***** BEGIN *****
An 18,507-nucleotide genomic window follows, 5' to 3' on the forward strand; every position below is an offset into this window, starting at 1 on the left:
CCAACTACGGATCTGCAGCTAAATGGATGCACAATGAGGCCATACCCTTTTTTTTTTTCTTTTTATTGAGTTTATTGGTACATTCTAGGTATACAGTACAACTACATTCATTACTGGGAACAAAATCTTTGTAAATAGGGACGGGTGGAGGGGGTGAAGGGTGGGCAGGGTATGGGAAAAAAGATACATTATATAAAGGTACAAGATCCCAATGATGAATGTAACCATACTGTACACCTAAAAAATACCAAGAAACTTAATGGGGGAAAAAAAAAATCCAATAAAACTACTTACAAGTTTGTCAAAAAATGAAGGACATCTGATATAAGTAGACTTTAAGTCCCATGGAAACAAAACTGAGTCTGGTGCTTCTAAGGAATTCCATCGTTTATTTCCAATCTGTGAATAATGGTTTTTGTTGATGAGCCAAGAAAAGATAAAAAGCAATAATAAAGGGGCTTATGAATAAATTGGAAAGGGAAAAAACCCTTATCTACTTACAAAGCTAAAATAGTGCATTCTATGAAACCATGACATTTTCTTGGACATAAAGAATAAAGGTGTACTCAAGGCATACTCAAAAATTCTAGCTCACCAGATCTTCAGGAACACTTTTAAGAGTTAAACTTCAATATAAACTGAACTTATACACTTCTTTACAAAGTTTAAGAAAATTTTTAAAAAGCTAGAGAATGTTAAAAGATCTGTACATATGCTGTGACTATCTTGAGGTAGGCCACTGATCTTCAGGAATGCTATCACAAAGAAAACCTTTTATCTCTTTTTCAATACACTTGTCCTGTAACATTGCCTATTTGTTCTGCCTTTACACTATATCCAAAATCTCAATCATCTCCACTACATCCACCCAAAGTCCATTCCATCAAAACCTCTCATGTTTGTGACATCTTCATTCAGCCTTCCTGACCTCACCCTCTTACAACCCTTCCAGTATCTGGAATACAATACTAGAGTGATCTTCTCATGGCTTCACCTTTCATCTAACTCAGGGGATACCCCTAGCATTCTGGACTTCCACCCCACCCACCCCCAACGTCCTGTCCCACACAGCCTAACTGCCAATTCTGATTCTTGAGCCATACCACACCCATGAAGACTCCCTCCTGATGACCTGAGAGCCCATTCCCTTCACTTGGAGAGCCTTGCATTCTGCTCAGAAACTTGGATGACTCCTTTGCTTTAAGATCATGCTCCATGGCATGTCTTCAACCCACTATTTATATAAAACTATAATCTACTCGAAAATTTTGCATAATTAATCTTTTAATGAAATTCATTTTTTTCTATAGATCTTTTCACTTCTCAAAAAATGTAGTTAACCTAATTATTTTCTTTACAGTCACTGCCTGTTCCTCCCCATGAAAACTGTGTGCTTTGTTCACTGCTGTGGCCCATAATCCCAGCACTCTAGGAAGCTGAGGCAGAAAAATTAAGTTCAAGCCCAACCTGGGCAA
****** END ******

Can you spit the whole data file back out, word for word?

An 18,507-nucleotide genomic window follows, 5' to 3' on the forward strand; every position below is an offset into this window, starting at 1 on the left:
CCAACTACGGATCTGCAGCTAAATGGATGCACAATGAGGCCATACCCTTTTTTTTTTTCTTTTTATTGAGTTTATTGGTACATTCTAGGTATACAGTACAACTACATTCATTACTGGGAACAAAATCTTTGTAAATAGGGACGGGTGGAGGGGGTGAAGGGTGGGCAGGGTATGGGAAAAAAGATACATTATATAAAGGTACAAGATCCCAATGATGAATGTAACCATACTGTACACCTAAAAAATACCAAGAAACTTAATGGGGGAAAAAAAAAATCCAATAAAACTACTTACAAGTTTGTCAAAAAATGAAGGACATCTGATATAAGTAGACTTTAAGTCCCATGGAAACAAAACTGAGTCTGGTGCTTCTAAGGAATTCCATCGTTTATTTCCAATCTGTGAATAATGGTTTTTGTTGATGAGCCAAGAAAAGATAAAAAGCAATAATAAAGGGGCTTATGAATAAATTGGAAAGGGAAAAAACCCTTATCTACTTACAAAGCTAAAATAGTGCATTCTATGAAACCATGACATTTTCTTGGACATAAAGAATAAAGGTGTACTCAAGGCATACTCAAAAATTCTAGCTCACCAGATCTTCAGGAACACTTTTAAGAGTTAAACTTCAATATAAACTGAACTTATACACTTCTTTACAAAGTTTAAGAAAATTTTTAAAAAGCTAGAGAATGTTAAAAGATCTGTACATATGCTGTGACTATCTTGAGGTAGGCCACTGATCTTCAGGAATGCTATCACAAAGAAAACCTTTTATCTCTTTTTCAATACACTTGTCCTGTAACATTGCCTATTTGTTCTGCCTTTACACTATATCCAAAATCTCAATCATCTCCACTACATCCACCCAAAGTCCATTCCATCAAAACCTCTCATGTTTGTGACATCTTCATTCAGCCTTCCTGACCTCACCCTCTTACAACCCTTCCAGTATCTGGAATACAATACTAGAGTGATCTTCTCATGGCTTCACCTTTCATCTAACTCAGGGGATACCCCTAGCATTCTGGACTTCCACCCCACCCACCCCCAACGTCCTGTCCCACACAGCCTAACTGCCAATTCTGATTCTTGAGCCATACCACACCCATGAAGACTCCCTCCTGATGACCTGAGAGCCCATTCCCTTCACTTGGAGAGCCTTGCATTCTGCTCAGAAACTTGGATGACTCCTTTGCTTTAAGATCATGCTCCATGGCATGTCTTCAACCCACTATTTATATAAAACTATAATCTACTCGAAAATTTTGCATAATTAATCTTTTAATGAAATTCATTTTTTTCTATAGATCTTTTCACTTCTCAAAAAATGTAGTTAACCTAATTATTTTCTTTACAGTCACTGCCTGTTCCTCCCCATGAAAACTGTGTGCTTTGTTCACTGCTGTGGCCCATAATCCCAGCACTCTAGGAAGCTGAGGCAGAAAAATTAAGTTCAAGCCCAACCTGGGCAA